The French government will base its 2019 budget on a slightly lower growth estimate than it had previously expected, the prime minister said, insisting plans to rein in spending remained on track.
“The growth estimate we are building our budget on is 1.7 percent,” Edouard Philippe told weekend newspaper Le Journal du Dimanche in an interview.
President Emmanuel Macron’s government had been expecting growth next year of 1.9 percent, down marginally from an estimated 2.0 percent this year.
However, both forecasts have increasingly looked optimistic after a series of weak economic data prompted institutions like the European Commission and the International Monetary Fund to predict slower growth than the government.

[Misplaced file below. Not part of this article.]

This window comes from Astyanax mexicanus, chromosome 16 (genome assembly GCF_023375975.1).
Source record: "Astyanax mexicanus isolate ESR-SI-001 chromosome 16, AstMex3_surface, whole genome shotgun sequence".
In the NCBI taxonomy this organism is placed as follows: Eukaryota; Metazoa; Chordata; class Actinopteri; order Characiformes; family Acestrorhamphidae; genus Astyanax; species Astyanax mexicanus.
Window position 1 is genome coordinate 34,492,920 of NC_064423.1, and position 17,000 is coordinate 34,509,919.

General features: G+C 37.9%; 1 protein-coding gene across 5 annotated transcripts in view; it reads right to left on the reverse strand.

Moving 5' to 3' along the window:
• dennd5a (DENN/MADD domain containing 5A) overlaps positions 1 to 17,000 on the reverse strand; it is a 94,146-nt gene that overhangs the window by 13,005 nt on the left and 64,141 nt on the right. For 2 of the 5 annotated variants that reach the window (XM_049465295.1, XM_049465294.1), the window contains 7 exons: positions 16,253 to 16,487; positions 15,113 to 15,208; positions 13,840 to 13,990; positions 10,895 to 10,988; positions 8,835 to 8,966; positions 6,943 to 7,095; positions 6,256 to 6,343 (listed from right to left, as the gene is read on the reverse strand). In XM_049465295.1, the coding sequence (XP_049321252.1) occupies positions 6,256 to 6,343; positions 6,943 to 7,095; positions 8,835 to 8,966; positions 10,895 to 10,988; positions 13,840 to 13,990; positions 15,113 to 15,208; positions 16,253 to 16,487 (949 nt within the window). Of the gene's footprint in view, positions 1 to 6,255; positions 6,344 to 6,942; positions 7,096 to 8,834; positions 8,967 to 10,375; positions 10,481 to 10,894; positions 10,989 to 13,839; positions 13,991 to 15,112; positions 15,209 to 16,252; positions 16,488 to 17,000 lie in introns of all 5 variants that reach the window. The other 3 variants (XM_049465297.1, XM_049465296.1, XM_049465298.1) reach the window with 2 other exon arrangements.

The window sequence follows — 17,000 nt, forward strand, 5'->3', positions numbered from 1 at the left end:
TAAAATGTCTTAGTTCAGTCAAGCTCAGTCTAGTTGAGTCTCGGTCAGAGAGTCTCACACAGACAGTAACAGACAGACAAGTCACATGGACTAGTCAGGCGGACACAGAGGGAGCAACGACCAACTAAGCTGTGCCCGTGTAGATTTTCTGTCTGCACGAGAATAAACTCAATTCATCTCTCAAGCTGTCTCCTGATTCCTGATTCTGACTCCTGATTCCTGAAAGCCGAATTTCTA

Asked if government’s target for a public sector budget deficit of 2.3 percent of output was under threat, Philippe acknowledged the weaker outlook would have an impact on the public finances.
“But that does not prevent us from sticking to our commitments on reducing taxes while reining in public spending and debt,” he added.
Philippe said that the government, which is under pressure from Brussels and the IMF to detail its savings plans, wanted to reduce spending in particular on ineffective policies like housing or subsidized jobs.